'meta_query' => array(
    'relation' => 'OR',
    array(
    'key' => $wpdb->prefix . 'capabilities',
    'value' => 'role_one',
    'compare' => 'like'
    ),
    array(
    'key' => $wpdb->prefix . 'capabilities',
    'value' => 'role_two',
    'compare' => 'like'
    )
    )
    ) );

    1. Andy’s a great developer so thanks for sharing this. Love having a couple of different ways to perform the same task.

      The only thing with the code above is that I dislike the concatenation of the $wpdb->prefix with the string in the array. Honestly, it’s not that big of a deal – it’s a matter purely of personal preference. I’m picky like that :).

      Nonetheless, I do appreciate you sharing this snippet as it does provide a bit of a more concise way of doing exactly this.

    1. Thanks for sharing this Julien!

      I can’t necessarily say why it’s faster without digging deeper and benchmarking, but I suspect that it has to do with the query optimization that comes with using WP_Query where as Andy’s method is using a combination of that and the $wpdb object.

      My general rule of thumb is to avoid $wpdb unless WP_Query or WP_User_Query absolutely cannot perform what I need.

  2. Tom, thanks a lot for this very useful article! I was after that! And now thanks to you I know that I’m not crazy…and querying users by several roles just impossible :) In some way. And thanks for the advice of using array’s merging method!

  3. I know this is an old post, but it still turns up pretty early in search results related to this subject. I would like to point out that anybody who uses Andy’s or Ben’s “User Meta” method will run into an issue in the event they have two roles which contain one another in the name.

    For example, my site has both “administrator” and “regional-administrator”. If I tried to use either of those queries for ‘administrator’, it would find it within the wp_capabilities meta value:

    a:1:{s:22:”regional-administrator”;b:1;}

    If you are using something like Ben’s, you should wrap it in double quotes. If there are dozens of roles or an unknown number of roles, and you’d like to exclude one, meta queries are the way to go. However, if you want specific roles, use the array_merge method, because an OR in meta_query is much more expensive.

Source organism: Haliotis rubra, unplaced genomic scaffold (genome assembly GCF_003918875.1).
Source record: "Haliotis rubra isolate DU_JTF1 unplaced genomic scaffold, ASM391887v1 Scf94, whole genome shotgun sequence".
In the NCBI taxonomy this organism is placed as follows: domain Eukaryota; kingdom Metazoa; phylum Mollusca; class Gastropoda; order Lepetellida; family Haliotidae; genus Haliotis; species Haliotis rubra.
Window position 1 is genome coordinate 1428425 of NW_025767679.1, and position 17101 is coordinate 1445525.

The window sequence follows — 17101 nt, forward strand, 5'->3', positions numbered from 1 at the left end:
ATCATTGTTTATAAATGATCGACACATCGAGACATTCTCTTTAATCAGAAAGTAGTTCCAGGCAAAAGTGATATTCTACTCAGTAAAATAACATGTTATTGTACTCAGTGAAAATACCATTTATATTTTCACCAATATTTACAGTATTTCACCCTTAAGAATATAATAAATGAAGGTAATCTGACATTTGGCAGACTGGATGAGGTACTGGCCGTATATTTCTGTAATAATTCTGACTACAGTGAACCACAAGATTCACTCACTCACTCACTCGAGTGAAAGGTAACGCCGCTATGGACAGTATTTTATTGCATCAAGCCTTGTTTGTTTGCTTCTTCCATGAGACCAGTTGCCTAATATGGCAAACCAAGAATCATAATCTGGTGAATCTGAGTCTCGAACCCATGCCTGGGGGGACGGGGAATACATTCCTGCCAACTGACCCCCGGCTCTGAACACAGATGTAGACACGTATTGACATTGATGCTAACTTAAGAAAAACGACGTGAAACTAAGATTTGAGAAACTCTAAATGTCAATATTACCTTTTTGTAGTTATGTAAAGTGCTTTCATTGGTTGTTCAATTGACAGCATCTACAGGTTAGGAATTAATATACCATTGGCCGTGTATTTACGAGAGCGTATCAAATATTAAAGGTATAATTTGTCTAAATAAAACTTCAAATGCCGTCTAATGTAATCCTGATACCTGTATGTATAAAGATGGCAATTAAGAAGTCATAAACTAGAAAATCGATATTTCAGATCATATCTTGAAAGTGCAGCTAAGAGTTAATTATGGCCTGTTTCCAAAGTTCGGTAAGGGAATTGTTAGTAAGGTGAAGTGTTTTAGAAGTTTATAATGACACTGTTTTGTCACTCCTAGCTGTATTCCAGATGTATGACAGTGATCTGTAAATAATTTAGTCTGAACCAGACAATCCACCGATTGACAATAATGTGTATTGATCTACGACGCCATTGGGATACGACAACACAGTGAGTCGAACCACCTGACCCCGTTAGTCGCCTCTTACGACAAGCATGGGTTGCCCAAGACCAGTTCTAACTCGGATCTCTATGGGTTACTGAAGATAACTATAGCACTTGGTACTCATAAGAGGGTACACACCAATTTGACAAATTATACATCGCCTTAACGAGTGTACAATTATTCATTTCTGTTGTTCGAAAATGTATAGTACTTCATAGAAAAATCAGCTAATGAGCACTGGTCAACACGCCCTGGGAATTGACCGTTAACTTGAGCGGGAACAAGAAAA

So the exclusion code should go: (note the double quotes in ‘value’)

    $meta_query = array( array(

    ‘key’ => $wpdb->prefix . ‘capabilities’,

    ‘value’ => ‘”‘ . $role . ‘”‘,

    ‘compare’ => ‘like’,

    ) );

  4. Hey Tom,

    I ran into this article myself recently, as I was searching up a way to target multiple roles, and in the process of researching, had found a discussion on StackExchange that proved interesting:

    http://wordpress.stackexchange.com/questions/39315/get-multiple-roles-with-get-users/209593#209593

    The role__in parameter mentioned there would be a way of achieving your desire for a more elegant code snippet. :)

    The first code block you offered in your article would now be possible, just by changing ‘role’ to ‘role__in’, tested it out before posting here:

    $editor_query = new WP_User_Query(

    array(

    ‘role__in’ => array( ‘administrator’, ‘editor’ ),

    ‘meta_key’ => ‘featured’,

    ‘meta_value’ => ‘yes’,

    ‘meta_compare’ => ‘=’,

    ‘number’ => 5

    )

    );

    $editors = $editor_query->get_results();

    foreach( $editors as $editor ) {

    echo $editor->display_name;

    } // end foreach

    Hope this helps, keep up the good work Tom! :)

    1. Thanks Michael for this, it solves the problem I had trying to get info on multiple roles. I posted a comment yesterday asking how to get rid of duplicates in the case where you have to run a separate query per role and then use merge_array. But your code does it all in one, very neat.